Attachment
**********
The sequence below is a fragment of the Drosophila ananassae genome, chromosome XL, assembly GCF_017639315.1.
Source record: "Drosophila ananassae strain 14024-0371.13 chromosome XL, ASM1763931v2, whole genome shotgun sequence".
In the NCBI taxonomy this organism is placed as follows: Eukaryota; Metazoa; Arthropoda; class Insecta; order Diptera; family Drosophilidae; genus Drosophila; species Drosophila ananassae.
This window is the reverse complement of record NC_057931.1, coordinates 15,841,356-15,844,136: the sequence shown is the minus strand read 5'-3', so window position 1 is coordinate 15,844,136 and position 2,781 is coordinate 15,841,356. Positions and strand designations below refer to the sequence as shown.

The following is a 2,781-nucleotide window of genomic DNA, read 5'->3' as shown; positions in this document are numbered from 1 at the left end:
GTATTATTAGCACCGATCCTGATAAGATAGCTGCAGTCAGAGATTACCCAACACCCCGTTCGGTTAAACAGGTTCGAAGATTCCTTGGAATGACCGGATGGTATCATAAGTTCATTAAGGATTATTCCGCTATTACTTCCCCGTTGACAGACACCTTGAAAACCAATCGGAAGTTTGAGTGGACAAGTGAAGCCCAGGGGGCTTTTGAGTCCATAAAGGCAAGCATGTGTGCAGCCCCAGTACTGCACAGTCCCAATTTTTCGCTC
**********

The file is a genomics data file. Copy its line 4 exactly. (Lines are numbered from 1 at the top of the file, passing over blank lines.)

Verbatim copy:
This window is the reverse complement of record NC_057931.1, coordinates 15,841,356-15,844,136: the sequence shown is the minus strand read 5'-3', so window position 1 is coordinate 15,844,136 and position 2,781 is coordinate 15,841,356. Positions and strand designations below refer to the sequence as shown.